Eventually, she moved to the Pacific Northwest in 1965, lured by its more temperate weather and a job offer to run speech and hearing services at Western Washington State College (which became Western Washington University in 1977) in Bellingham.

Poetry was always in her.

In Bellingham, she met another young poet, who would become her husband, and began attending open mic poetry readings and events held by civil rights activists. Her passion for poetry was rekindled. As she devoured the works of other Black poets, she found that the words poured out of her like water.

“She realized she did have a place there, and that was incredibly liberating for her since she had always been a writer,” said Bethany Reid, another former student of McElroy and poet.

Incorporating her expertise in speech pathology, McElroy was always hyperfocused on finding a melody in the staccato of syllables and the rhythm of sentences. Her poems didn’t just tell stories, Reid said. They sang.

After a divorce in 1971, she moved to Seattle to complete a doctorate at the University of Washington, writing a dissertation on the ethnolinguistic patterns of dialect differences and oral traditions.

After earning her doctorate, she became a full-time English professor at the UW in 1983, the first Black woman to become a full-time faculty member. From 1995 to 2007, McElroy served as editor of The Seattle Review, a literary magazine based at the university.

Eventually, she would go on to befriend titans of American poetry and literature she had once admired from afar, including Gwendolyn Brooks, Audre Lorde and Ishmael Reed.

Peeling away the stereotypes of what it meant to be a Black woman in America would be a consistent theme in McElroy’s work. She championed writing with precision, not only to illuminate truths of the human condition, but to also contribute to a collective effort of social change.

“What you have put down on paper has become part of a greater voice,” McElroy told The Times in 1978, in an interview about the depiction of women in literature.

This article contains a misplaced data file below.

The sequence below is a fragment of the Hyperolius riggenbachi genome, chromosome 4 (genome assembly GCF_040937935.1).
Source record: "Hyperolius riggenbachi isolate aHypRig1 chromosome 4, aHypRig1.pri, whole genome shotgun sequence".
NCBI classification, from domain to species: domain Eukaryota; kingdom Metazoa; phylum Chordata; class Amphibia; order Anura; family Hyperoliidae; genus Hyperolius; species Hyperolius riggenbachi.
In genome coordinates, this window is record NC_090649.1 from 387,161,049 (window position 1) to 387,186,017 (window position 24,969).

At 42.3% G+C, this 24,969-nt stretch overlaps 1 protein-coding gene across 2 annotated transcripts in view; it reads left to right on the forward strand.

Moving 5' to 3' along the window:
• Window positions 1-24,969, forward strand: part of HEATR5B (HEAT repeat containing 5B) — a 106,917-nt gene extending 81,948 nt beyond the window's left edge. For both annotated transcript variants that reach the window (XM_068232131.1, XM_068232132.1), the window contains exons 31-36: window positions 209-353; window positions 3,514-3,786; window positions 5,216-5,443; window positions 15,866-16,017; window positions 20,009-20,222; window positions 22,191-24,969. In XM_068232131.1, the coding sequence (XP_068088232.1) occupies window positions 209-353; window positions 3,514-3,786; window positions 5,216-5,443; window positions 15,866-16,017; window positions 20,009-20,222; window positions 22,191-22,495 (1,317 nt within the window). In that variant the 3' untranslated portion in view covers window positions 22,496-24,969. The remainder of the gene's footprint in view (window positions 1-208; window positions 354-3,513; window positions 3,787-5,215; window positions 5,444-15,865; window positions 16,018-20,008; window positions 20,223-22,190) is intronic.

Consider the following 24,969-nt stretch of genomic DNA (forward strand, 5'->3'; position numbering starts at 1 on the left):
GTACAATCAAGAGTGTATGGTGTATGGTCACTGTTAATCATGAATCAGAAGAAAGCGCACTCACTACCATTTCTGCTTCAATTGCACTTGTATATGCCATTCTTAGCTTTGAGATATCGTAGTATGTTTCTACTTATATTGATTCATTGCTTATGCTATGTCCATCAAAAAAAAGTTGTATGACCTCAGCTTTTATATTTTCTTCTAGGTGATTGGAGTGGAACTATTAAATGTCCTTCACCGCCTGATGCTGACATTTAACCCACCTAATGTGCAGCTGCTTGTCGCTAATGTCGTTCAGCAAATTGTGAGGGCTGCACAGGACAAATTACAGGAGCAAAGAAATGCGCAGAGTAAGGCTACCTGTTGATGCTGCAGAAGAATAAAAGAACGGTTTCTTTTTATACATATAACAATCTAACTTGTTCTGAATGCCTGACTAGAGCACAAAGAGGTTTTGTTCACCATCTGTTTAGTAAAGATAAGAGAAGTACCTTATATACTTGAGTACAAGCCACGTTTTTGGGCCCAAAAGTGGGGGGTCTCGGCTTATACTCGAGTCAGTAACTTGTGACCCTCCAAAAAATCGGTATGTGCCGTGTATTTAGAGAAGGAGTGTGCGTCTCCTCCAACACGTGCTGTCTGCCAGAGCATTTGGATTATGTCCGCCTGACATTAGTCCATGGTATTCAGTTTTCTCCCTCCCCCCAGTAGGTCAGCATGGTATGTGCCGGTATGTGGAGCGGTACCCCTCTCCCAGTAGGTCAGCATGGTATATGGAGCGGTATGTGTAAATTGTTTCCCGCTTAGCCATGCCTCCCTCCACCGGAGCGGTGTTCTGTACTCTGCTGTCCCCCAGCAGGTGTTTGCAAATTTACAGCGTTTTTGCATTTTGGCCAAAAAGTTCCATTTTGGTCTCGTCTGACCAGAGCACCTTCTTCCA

McElroy was also an outspoken critic of the literary world’s racial bias against writers of color, particularly for literary awards and recognition.

“She made a lot of good trouble,” said UW professor and friend McCue. “The gates hadn’t been open in the ways they are now. She was brave when she saw injustice and she would call it out. … It was a sea of whiteness when she got here, and she charted the course for more writers of color to be visible.”

Nikky Finney recalled discovering McElroy in Essence magazine in the mid-1970s when she was a teenager, hungry for models of how to make a life as a poet. She would study McElroy’s work closely, cutting out her poems from the pages of publications and taping them in her journals.

In McElroy, Finney said she found not only a Black female poet who wrote about “any subject with their heart and head leading the way,” but also one who wasn’t afraid to leave home and write about that home — someone “breaking with whatever tradition they had been told and taught not to break with.”

“She refused to concede to any easy notions of what it meant to be Black and female and a human who knew the richness of being a storyteller,” said Finney, now a University of South Carolina professor teaching creative writing and Southern literature, in an email. “There were no boxes she would allow her life or language to be kept inside of.”

McElroy is survived by two adult children, Kevin McElroy and Vanessa McElroy, and her life partner James Fitzmaurice. A service is planned for early 2024 at a to-be-announced date and location.